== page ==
Nestor Mata

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Nestor Mata
Born(1926-01-16)January 16, 1926
DiedApril 12, 2018(2018-04-12) (aged 92)
EducationUniversity of Santo Tomas
  • journalist
  • professor

Nestor Mata (January 16, 1926[1] – April 12, 2018[2]) was a Filipino journalist whose writing career spanned six decades. He was also known as the only survivor of the 1957 plane crash that killed the President of the Philippines, Ramon Magsaysay, and 24 others.[3]


Nestor Mata graduated from the University of Santo Tomas where he obtained a degree in philosophy and letter. He has also had masteral studies on foreign affairs.[4]

Journalist career[edit]

Early years[edit]

Mata worked with a government radio station before becoming[4] a reporter with the Philippine Herald newspaper and covered the Korean War as a war correspondent.[1] He covered topics which involved politics and foreign affairs.[4] In 1953, he was assigned by his newspaper to cover the then-newly elected President Magsaysay.[1]

Surviving the 1957 Cebu Douglas C-47 crash[edit]

On March 16, 1957, President Magsaysay, accompanied by several government officials and journalists, flew to Cebu for a speaking engagement. Later that evening, the presidential party took off for the return flight to Manila. Their plane crashed in Mount Manung-gal in Cebu at around 1:16 a.m, March 17, 1957.

Mata had been seated near the presidential compartment[3] and was half-asleep at the time of the crash.[5] He was initially rendered unconscious after the crash, and came to a few hours later. Mata later recounted:

I found myself on the side of a steep cliff among dried bushes…. Agonizing with pain, I was completely at a loss what to do. About three meters away from me were parts of the plane. They were still burning. Meanwhile, I heard the distant howling of a dog. It was only then that I felt hopeful of being rescued. Thinking that there were probably people living not far away from where I lay moaning with pain, I made an effort to shout. I noticed that my voice echoed in the nearby mountains.

After that, I began shouting, "Mr. President! Mr. President! Mr. President!" When no answer came, I shouted for Pablo Bautista, the reporter of the Liwayway magazine. "Pabling! Pabling!" Still no answer. It began to dawn on me that there was no other survivor except me.[3]

Mata was rescued by Marcelino Nuya and several other farmers residing near the crash site.[6] He suffered second and third degree burns all over his body[3] and would be hospitalized for the next six months.[5] It took eighteen hours to transport the injured Mata down the mountain.[3] Upon his arrival at a Cebu City hospital, Mata was able to dictate through a nurse a press dispatch to his newspaper. It began with the sentence "President Magsaysay is dead."[3]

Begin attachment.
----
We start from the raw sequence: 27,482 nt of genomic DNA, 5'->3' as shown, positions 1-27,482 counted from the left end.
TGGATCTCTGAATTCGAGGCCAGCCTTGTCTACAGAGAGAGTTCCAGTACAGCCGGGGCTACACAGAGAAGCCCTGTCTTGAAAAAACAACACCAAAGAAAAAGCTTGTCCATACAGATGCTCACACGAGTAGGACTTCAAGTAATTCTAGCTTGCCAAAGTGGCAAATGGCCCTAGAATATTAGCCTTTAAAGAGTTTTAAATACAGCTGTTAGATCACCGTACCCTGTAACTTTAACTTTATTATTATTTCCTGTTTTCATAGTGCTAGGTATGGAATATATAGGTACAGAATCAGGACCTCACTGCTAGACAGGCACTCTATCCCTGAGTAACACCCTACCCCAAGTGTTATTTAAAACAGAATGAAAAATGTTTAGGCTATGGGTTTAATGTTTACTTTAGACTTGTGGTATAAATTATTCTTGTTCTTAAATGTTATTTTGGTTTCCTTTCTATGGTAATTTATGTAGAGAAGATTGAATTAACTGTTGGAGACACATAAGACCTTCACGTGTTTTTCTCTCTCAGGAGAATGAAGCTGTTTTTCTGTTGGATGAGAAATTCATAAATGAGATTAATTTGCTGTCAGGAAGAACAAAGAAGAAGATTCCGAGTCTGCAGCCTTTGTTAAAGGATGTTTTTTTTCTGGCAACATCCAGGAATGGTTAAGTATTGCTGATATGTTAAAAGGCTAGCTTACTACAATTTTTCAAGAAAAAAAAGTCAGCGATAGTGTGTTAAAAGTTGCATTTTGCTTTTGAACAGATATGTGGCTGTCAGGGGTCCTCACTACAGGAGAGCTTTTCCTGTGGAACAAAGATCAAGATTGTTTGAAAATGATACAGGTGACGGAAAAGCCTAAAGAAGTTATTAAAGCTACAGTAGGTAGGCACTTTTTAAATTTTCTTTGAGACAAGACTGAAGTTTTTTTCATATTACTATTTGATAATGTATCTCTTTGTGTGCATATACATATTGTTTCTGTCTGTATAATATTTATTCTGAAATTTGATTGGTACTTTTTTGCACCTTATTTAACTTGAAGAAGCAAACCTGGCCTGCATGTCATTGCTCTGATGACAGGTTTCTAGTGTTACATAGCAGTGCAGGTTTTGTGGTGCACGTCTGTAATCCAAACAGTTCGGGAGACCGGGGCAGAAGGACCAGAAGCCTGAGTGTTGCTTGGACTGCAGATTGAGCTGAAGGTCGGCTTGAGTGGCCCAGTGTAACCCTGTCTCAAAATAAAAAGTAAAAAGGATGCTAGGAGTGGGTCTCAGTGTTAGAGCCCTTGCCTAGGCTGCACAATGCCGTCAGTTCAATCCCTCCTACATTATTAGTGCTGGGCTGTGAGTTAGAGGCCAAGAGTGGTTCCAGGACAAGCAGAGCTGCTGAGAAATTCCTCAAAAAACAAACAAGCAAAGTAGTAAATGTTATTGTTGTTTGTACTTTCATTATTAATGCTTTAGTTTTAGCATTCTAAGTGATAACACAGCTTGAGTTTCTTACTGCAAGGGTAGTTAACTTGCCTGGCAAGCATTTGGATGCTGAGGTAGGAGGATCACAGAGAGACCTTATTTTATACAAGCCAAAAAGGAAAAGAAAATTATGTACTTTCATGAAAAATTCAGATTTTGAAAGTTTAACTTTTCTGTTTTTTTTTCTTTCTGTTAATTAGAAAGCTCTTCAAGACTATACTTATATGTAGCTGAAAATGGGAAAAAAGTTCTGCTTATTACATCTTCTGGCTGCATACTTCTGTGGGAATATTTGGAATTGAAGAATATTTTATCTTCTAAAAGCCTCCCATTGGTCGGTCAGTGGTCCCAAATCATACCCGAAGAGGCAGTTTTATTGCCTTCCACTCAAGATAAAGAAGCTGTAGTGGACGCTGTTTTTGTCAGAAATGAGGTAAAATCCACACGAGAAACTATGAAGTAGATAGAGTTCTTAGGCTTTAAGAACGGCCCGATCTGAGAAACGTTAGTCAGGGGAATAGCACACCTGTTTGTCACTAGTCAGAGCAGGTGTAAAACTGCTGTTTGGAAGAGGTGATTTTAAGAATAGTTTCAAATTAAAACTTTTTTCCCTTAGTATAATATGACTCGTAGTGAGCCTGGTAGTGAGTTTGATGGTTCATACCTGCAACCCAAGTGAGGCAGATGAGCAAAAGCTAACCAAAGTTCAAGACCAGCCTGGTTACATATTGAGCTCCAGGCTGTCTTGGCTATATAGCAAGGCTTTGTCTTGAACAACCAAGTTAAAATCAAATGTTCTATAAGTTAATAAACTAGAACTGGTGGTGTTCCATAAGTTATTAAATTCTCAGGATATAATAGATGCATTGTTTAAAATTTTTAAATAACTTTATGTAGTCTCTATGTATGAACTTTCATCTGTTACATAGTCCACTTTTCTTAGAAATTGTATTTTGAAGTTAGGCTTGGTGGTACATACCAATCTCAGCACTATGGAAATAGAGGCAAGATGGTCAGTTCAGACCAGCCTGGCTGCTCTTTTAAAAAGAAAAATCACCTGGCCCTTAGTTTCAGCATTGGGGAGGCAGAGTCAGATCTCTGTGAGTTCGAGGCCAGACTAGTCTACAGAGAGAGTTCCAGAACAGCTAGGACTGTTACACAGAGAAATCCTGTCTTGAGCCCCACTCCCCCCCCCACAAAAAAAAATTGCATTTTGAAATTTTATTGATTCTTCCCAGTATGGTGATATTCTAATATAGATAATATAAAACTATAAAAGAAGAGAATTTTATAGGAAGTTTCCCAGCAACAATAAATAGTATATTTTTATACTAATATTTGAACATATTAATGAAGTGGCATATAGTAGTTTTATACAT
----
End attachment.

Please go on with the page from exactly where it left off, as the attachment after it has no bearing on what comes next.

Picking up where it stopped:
Together with Vicente Villafranca, Mata penned One Came Back (1957), a memoir detailing the last moments of President Magsaysay and his own ordeal after surviving the plane crash.[1]

Post-crash career[edit]

After surviving the crash, Mata continued writing for the Philippine Herald until it was closed down in 1972 following the declaration of Martial Law by then-President Ferdinand Marcos. He then served with The Daily Express until Marcos' ouster during the People Power Revolution of 1986.[7]

From 1986 to 1999, Mata penned as a regular newspaper column for the Manila Standard and from 1999 until his death wrote for the Malaya.[7] He also acted as a co-executive editor for the magazine Lifestyle Asia from 1986 to 1999.[8]

Career outside journalism[edit]

Mata worked as an associate professor who taught subjects on politics such as the creation of the Association of Southeast Asian Nations and talks on resolving the North Borneo dispute. He taught until 1972.[4]

He was also involved in chess having won executive chess events in the 1970s. He also became a board member of the now-defunct Philippine Chess Federation and led the Philippine delegation to the Chess Olympiad in 1994 in Moscow, Russia.[4]


Mata died on April 12, 2018 at the Cardinal Santos Memorial Hospital in San Juan, Metro Manila.[4]

Personal life[edit]

Mata had five children.[4]

See also[edit]


  1. ^ a b c d Florentino B. Valeros; Estrellita V. Gruenberg (1999). Filipino Writers in English. Quezon City: New Day Publishers. p. 151. ISBN 978-971-10-0286-2.
  2. ^ Aric John Sy Cua (2018-04-12). "Veteran journalist Nestor Mata writes 30". The Manila Times. Retrieved 2018-04-13. CS1 maint: discouraged parameter (link)
  3. ^ a b c d e f Leon O. Ty (1957-04-06). "Nestor Mata's story". Philippine Free Press. Archived from the original on 2007-10-06. Retrieved 2008-03-21. CS1 maint: discouraged parameter (link)
  4. ^ a b c d e f g "Nestor Mata,veteran journalist, dies at 92". Manila Standard. 13 April 2018. Retrieved 12 April 2018. CS1 maint: discouraged parameter (link)
  5. ^ a b Julie Yap-Daza (2004-09-04). "The one real born-again". Manila Standard Today. Retrieved 2008-03-21. CS1 maint: discouraged parameter (link)
  6. ^ Miguel Bernad, S.J. "Tragic Mountain: Manung-gal". Mountain Essays of Miguel Bernad. Archived from the original on 2009-08-05. Retrieved 2008-03-21. CS1 maint: discouraged parameter (link)
  7. ^ a b "Journalist Nestor Mata dies at 92". ABS-CBN News. 13 April 2018. Retrieved 12 April 2018. CS1 maint: discouraged parameter (link)
  8. ^ "Nestor Mata: After Falling from Heaven, a Passionate Life of Music, Journalism, Chess, and Art". Manila Bulletin. 18 November 2012. Retrieved 12 April 2013. CS1 maint: discouraged parameter (link)

External links[edit]